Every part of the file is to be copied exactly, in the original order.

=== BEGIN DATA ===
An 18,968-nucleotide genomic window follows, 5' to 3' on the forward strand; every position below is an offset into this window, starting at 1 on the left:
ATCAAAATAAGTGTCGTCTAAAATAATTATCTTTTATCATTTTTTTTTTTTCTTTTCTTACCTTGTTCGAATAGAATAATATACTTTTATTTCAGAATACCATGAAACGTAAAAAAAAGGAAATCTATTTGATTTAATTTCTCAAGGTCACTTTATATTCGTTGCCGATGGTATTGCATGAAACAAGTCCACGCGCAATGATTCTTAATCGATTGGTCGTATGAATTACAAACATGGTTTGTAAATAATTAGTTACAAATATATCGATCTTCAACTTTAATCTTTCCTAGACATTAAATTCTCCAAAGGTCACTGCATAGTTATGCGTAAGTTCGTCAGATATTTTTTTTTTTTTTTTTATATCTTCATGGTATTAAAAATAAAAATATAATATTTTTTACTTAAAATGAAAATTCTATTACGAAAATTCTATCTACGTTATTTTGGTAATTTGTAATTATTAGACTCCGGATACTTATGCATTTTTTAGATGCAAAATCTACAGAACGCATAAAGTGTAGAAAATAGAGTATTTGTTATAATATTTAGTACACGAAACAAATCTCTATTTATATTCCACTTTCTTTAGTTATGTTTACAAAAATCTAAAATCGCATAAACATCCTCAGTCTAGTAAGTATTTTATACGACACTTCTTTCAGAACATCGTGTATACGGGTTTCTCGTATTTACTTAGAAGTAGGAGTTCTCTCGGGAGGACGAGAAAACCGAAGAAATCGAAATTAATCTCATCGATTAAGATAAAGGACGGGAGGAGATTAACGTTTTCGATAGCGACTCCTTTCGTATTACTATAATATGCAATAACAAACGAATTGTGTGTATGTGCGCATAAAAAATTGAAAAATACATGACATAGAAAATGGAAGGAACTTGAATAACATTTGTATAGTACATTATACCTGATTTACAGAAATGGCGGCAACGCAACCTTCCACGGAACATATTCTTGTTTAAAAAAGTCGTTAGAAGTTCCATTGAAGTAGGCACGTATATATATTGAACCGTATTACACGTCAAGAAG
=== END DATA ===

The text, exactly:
An 18,968-nucleotide genomic window follows, 5' to 3' on the forward strand; every position below is an offset into this window, starting at 1 on the left:
ATCAAAATAAGTGTCGTCTAAAATAATTATCTTTTATCATTTTTTTTTTTTCTTTTCTTACCTTGTTCGAATAGAATAATATACTTTTATTTCAGAATACCATGAAACGTAAAAAAAAGGAAATCTATTTGATTTAATTTCTCAAGGTCACTTTATATTCGTTGCCGATGGTATTGCATGAAACAAGTCCACGCGCAATGATTCTTAATCGATTGGTCGTATGAATTACAAACATGGTTTGTAAATAATTAGTTACAAATATATCGATCTTCAACTTTAATCTTTCCTAGACATTAAATTCTCCAAAGGTCACTGCATAGTTATGCGTAAGTTCGTCAGATATTTTTTTTTTTTTTTTTATATCTTCATGGTATTAAAAATAAAAATATAATATTTTTTACTTAAAATGAAAATTCTATTACGAAAATTCTATCTACGTTATTTTGGTAATTTGTAATTATTAGACTCCGGATACTTATGCATTTTTTAGATGCAAAATCTACAGAACGCATAAAGTGTAGAAAATAGAGTATTTGTTATAATATTTAGTACACGAAACAAATCTCTATTTATATTCCACTTTCTTTAGTTATGTTTACAAAAATCTAAAATCGCATAAACATCCTCAGTCTAGTAAGTATTTTATACGACACTTCTTTCAGAACATCGTGTATACGGGTTTCTCGTATTTACTTAGAAGTAGGAGTTCTCTCGGGAGGACGAGAAAACCGAAGAAATCGAAATTAATCTCATCGATTAAGATAAAGGACGGGAGGAGATTAACGTTTTCGATAGCGACTCCTTTCGTATTACTATAATATGCAATAACAAACGAATTGTGTGTATGTGCGCATAAAAAATTGAAAAATACATGACATAGAAAATGGAAGGAACTTGAATAACATTTGTATAGTACATTATACCTGATTTACAGAAATGGCGGCAACGCAACCTTCCACGGAACATATTCTTGTTTAAAAAAGTCGTTAGAAGTTCCATTGAAGTAGGCACGTATATATATTGAACCGTATTACACGTCAAGAAG